We live in upstate NY so it is not warm here. I just started to notice that I can pull clumps of his fur out (like in the summer time) I have other Huskies and they are not losing their fur like he is. He spends most of the day and night outside and some of it he is inside. Is this clumps of fur left over from summer or is there something wrong?
Hard to say without seeing the dog. He could just belowing his coat, which is also not abnormal for this time of year. But you need to get a brush out, and see if you can see any problems down to his skin, ie redness or rash, etc. Or take him to a vet for a check up.
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My husky blows her coat in the middle of winter and the middle of summer. I sometimes wonder how the heck she stays warm during the winter (as she is mostly outside because she hates being in the house). But she has never had any problems. The part I notice first is on her neck and behind her ears, where she can scratch at it most to get the loose clumps out. The last part to blow is on the backs of her back legs.
Hmmm... If his skin looks okay. You wouldn't think it would be Sarcoptic Mange (sp?) We've never had them blow a coat at the beginning of winter either, but It's possible if it is an especially mild winter in NY. It's been well below 0 w/ lots of snow here for a while now. So it stays cold enough for them not to blow a second time.
We have had several huskies and malamutes and have found there doesn't seem to be any rhyme or reason as to when or how often tehy blow their coat. I have had some do it twice a year, some only in spring, and my one fellow never loses a hair until November, then it comes out by the pound! My vet has never been able to give me an explanation, other than perhaps fluxuations of hormones might influence it. It could just be leftover dead hair that didn't come loose in summer, so it wasn't brushed out. Now he is getting his new winter layer in and it is probably pushing it out. If your vet doesn't find anything wrong, don't sweat it. As long as he acts healthy and his skin looks good, it is probably just one of those "things".
I will let you all know what the vet says. My husband thinks I worry too much - but isnt that what mothers do? The only thing different about him is that he got fixed and he had a case of whipworm. Other than that nothing else new. Also, when animals get fixed dont they usually gain weight? It has been about 3 months or so since the surgery and with most of his fur gone he looks skinnier than ever? The weather in NY has been somewhat mild mid -30 degrees - basically no snow and sometimes it gets below freezing but that is about it. Last year the weather here was much more warmer at this time but this did not happen to him.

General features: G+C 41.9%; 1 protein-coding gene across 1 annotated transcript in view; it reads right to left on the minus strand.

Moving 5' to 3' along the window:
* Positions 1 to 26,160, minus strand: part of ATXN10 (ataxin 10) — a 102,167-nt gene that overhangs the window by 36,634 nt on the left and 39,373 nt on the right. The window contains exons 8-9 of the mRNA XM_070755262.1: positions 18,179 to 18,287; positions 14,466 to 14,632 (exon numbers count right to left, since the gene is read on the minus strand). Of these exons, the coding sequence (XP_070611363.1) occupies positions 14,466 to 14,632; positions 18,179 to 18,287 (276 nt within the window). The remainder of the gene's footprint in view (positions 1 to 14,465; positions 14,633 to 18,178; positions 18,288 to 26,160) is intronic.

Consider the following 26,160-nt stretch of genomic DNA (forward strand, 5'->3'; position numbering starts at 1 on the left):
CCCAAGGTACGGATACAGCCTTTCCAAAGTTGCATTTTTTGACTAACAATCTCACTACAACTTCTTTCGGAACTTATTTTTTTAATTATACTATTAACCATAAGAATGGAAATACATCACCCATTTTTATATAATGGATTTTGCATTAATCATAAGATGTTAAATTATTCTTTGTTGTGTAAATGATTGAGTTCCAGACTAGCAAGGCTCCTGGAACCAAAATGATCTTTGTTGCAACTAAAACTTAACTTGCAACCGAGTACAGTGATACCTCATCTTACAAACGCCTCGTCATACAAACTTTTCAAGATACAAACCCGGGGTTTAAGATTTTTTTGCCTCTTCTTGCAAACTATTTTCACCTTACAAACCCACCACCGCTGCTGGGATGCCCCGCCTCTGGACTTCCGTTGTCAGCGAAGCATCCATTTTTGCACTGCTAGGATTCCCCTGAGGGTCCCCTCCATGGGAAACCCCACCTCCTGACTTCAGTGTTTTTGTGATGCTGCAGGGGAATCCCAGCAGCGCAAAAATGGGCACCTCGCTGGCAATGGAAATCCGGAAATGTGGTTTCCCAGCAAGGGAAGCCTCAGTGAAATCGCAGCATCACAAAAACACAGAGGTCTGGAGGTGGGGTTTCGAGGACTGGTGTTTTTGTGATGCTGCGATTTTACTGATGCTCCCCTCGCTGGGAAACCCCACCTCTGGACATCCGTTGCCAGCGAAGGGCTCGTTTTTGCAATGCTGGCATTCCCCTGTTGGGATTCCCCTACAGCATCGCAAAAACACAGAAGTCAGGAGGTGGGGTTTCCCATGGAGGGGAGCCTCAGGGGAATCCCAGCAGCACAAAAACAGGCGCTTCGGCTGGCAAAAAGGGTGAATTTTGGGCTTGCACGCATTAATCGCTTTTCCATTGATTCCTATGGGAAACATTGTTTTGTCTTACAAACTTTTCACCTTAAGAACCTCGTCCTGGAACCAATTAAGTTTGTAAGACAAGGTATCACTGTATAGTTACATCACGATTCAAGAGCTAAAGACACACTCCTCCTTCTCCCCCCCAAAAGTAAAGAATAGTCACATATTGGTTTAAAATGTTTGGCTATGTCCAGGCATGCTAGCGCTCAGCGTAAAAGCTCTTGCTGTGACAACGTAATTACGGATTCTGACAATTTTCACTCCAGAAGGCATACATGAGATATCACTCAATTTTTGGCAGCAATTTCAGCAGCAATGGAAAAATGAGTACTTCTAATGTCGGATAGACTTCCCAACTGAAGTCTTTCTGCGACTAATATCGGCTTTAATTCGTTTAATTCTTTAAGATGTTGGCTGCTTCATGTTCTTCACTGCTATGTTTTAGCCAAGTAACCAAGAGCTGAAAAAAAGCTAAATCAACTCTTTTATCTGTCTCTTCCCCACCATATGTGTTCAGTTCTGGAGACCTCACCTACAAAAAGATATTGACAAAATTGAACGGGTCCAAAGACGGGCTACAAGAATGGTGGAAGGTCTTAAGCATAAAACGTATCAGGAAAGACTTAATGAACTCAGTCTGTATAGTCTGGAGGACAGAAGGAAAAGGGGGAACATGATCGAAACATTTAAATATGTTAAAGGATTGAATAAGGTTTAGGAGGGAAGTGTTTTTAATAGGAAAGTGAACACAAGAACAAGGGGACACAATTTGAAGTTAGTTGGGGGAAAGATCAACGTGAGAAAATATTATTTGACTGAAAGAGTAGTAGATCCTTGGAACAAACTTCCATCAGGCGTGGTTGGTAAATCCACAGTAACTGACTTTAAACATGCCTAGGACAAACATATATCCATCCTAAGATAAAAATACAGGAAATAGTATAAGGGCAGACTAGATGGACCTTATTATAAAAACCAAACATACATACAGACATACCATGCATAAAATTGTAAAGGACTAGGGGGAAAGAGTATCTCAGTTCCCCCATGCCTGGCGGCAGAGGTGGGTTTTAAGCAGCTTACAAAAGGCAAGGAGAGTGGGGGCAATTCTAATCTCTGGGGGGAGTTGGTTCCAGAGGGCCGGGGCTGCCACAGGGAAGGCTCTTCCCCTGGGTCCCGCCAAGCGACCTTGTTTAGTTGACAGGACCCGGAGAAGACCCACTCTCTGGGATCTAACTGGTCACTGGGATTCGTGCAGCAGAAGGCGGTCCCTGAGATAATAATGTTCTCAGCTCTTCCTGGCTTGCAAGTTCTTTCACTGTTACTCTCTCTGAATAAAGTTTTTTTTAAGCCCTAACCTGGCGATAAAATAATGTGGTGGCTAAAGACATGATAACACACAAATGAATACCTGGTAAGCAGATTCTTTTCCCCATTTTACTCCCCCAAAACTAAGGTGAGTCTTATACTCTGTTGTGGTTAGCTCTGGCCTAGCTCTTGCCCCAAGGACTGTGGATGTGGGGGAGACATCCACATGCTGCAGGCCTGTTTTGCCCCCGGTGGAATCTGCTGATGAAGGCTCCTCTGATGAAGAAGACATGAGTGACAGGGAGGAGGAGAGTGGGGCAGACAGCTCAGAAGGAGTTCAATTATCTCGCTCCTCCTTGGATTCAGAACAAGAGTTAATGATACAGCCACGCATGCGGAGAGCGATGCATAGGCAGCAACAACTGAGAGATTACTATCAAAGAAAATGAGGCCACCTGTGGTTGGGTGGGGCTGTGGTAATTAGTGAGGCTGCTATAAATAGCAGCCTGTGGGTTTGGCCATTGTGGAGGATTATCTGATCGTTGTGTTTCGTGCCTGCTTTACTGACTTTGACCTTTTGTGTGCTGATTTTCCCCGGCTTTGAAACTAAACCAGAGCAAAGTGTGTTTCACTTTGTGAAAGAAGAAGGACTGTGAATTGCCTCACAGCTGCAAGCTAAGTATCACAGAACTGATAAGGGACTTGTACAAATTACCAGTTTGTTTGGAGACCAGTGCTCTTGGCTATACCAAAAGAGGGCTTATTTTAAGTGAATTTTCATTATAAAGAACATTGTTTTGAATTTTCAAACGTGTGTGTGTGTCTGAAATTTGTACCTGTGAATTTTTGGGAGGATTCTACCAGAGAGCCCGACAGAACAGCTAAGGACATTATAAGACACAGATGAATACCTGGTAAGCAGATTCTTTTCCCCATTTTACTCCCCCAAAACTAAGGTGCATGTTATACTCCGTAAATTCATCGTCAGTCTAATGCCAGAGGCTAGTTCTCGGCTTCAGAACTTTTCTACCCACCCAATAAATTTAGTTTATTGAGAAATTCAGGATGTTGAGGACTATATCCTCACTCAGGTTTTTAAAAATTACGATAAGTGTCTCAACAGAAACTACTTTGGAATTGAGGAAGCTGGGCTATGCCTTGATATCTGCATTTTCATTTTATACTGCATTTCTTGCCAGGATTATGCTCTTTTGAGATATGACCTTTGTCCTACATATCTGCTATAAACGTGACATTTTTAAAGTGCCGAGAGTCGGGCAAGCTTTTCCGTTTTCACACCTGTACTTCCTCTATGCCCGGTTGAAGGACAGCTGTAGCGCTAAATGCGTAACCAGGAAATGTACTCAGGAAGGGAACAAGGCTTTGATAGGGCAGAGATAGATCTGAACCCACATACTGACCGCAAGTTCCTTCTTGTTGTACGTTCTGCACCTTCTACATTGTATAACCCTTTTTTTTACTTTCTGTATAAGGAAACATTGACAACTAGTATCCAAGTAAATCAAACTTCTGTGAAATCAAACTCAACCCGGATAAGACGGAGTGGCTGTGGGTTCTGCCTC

I agree with moenmitz, esp if he was just neutered. It could just be a hormonal thing. Also have your vet check him for tapeworms. It is common for Huskies to get b/c they like to hunt. They get them from the bowels of small animals. It is easily treatable with one little pill. If he still isn't gaining weight, and all other medical reasons have been explored, here is a recipe that is somewhat like Satin Balls. I have used it on some of my fosters when they were having a weight problem, and it worked great!
FATTEN 'EM UP QUICK MEATLOAF Note: This requires a huge pot for mixing! Makes a two week supply for one dog. 1 dozen hard boiled eggs, chopped 10 lbs of inexpensive hamburger meat 20 oz Jar of Wheat Germ 1 canister of Knox Gelatin, joint complex, (Knox Unflavoured NutraJoint Powder 5.5oz) 1 large box of Total breakfast cereal [Australians use 340 grams of Sanitarium Weetbix] 2 x 1 lb boxes of Quaker oatmeal, (the kind you cook) 1½ cups Canola Oil 12 oz jar of unsulfered Molasses ¼ tsp salt 1 heaping teaspoon minced Garlic, (jarred variety or fresh, NOT dried) Box of 1qt Freezer bags
Just dump all into huge pot and dig in. It takes some effort, and you will be up to your elbows, but you want to mix thoroughly. Separate into 14 freezer bags, gently squeezing out the air before sealing. Flatten out the bags, (this will allow for a quicker thaw period), and lay flat on a freezer shelf. Feed one packet each day, half in morning, half in evening. Breaking up into chunks, or rolling into meatballs. Joan Fremo Pyrangel Rescue Network Pyrangel@webtv.net Web Site
Hope this helps. Always make sure other reasons have been ruled out. Since Huskies are an active breed, they sometimes have trouble keeping weight on this time of year. This should help.
He went to the vet on friday and he actually gained 10 pounds in 3 or so months. It actually looked like he lost weight because he lost his fur. My husband did not believe the vet when she told him how much he weighed - he made her weigh him two more times to make sure. The vet also took some blood and should have results tomorrow. He also has no more whipworm either.